Are lightning cables that are not manufactured by Apple (off-brand or generic) legal? If not, when does it become okay to sell them? Because obviously the 30 pin adapter is everywhere..

  • What do you mean "legal"?
    – user479
    Commented Sep 17, 2012 at 3:14
  • I was about to ask a too-similar question - "Do the generic connectors function?" Now that they are out, both the Apple iPhone 5 and the generic cables, I hope to see more discussion on this. Commented Dec 8, 2012 at 18:35
  • Update - I just bought a sub-$5 lightening cable from an eBay vendor, and it's working fine. I'd imagine if there were legal issues, Apple would actively go after these vendors and eBay. Commented Dec 13, 2012 at 20:37

1 Answer 1


It's pretty much impossible to say for sure at the moment, as the cables aren't publicly available yet, nor are the licensing agreements, but we can do some informed speculation.

From a legal standpoint, if Apple is granted patents on the connector, they could go after anyone who produces a copy without a license. So far I haven't seen any evidence they've applied for a patent on it (nor can I find any about the original dock connector), but that doesn't mean it hasn't/won't happen. However it's a timely process, as a patent won't be granted right away, and litigation also takes time.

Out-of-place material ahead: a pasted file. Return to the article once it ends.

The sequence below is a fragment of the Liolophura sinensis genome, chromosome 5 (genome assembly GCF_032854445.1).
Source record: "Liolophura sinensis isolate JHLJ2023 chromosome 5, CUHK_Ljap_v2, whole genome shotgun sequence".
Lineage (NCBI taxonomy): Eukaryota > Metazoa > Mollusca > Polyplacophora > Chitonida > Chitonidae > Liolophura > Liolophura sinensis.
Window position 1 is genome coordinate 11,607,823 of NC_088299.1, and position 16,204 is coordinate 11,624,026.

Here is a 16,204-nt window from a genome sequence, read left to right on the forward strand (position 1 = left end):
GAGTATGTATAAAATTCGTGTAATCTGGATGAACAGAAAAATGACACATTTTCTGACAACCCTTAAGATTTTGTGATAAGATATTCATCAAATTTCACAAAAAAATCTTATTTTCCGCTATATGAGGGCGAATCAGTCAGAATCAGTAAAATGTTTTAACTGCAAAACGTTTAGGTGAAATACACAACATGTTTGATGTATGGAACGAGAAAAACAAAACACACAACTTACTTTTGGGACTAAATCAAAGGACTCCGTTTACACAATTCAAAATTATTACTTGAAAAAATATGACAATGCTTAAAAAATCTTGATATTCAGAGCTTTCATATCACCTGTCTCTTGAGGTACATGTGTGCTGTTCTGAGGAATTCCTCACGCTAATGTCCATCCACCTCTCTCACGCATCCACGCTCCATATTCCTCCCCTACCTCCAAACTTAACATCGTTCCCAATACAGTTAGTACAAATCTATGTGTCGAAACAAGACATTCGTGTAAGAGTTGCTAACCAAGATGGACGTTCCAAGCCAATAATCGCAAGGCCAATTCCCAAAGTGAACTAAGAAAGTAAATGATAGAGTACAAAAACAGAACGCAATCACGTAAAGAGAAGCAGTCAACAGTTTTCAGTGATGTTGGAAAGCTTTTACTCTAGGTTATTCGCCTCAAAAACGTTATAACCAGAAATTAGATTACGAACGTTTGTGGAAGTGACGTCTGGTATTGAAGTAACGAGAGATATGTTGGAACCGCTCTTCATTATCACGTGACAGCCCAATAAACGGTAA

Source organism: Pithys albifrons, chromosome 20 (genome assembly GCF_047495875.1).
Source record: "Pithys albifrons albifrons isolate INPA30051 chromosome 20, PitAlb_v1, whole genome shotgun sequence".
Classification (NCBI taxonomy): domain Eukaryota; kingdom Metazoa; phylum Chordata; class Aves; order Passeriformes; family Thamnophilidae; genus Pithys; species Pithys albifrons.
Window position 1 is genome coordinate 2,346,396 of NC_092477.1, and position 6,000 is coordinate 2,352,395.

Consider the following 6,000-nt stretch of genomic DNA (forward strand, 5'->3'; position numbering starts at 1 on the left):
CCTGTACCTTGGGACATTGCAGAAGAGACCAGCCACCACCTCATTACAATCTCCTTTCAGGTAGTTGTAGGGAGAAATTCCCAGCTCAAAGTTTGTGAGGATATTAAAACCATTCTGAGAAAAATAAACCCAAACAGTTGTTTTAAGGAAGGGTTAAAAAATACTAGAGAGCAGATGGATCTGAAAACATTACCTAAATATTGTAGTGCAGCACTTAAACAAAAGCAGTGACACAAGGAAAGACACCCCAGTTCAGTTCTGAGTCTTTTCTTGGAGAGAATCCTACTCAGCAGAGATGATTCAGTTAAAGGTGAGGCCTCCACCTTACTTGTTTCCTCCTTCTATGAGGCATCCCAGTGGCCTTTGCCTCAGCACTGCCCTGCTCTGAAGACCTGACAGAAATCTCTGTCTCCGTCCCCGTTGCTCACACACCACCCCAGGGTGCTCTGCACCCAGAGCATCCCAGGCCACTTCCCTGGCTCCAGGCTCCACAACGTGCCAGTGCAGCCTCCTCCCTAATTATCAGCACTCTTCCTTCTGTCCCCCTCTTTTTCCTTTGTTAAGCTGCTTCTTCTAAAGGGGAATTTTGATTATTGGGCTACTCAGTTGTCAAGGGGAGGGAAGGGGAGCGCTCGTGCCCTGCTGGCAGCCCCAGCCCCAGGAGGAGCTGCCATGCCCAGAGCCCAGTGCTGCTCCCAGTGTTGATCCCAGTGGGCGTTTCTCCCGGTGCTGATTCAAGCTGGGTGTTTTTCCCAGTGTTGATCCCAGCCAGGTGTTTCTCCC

It's also worth considering that there seem to be a lot of no-name manufacturers producing dock connectors, and I suspect that while the numbers may be large in the aggregate, the individual ones are small enough that it may not be worthwhile for Apple to pursue all the small entities in court. They don't seem to have made a dent in the off-brand market for cheap 30-pin dock connectors, based on searching Amazon.

Apple can (and almost certainly will) license third parties to manufacture their own cables and connectors—they do this currently with the Made for iPod/iPhone/iPad programs. Anything that has the "MFi" logo on it is made by a company that has paid license fees to Apple:

Made for iPhone logo

From a technical standpoint, how difficult it is to produce depends on what's inside the connector exactly.

Apple has used various methods in the past to restrict certain dock connector features (mostly using some resistors in the connector I believe), but it's also possible that they'll use some active circuitry to prevent unlicensed copies. However I'd bet against that, as they have to make massive quantities of these, and the cost and production constraints of even a simple chip could make things problematic.

The physical connector is also unlike most other connectors out there (which come in all sorts of different sizes and shapes, but are largely made out of stamped metal with pins or an array of contact points). Everything on the Lightning connector is flush, and knowing Apple, the tolerances are probably fairly small. It may be different enough that it takes a while for other manufacturers to reproduce it consistently, but eventually I'm sure it's doable.

So my guess is that yes, we'll see cheap generic Lightning connectors, but it may take a bit longer, and the supply may ebb and flow if Apple takes legal action.

  • rob - I've seen 'tear-downs' on the connector that show there's some intelligence there, a bit of a processor or DRM action going on. This will be the issue if any. But, it's now December, and dozens of vendors are springing up. If the generics didn't work, I'm sure we'd have heard by now. Commented Dec 9, 2012 at 17:25

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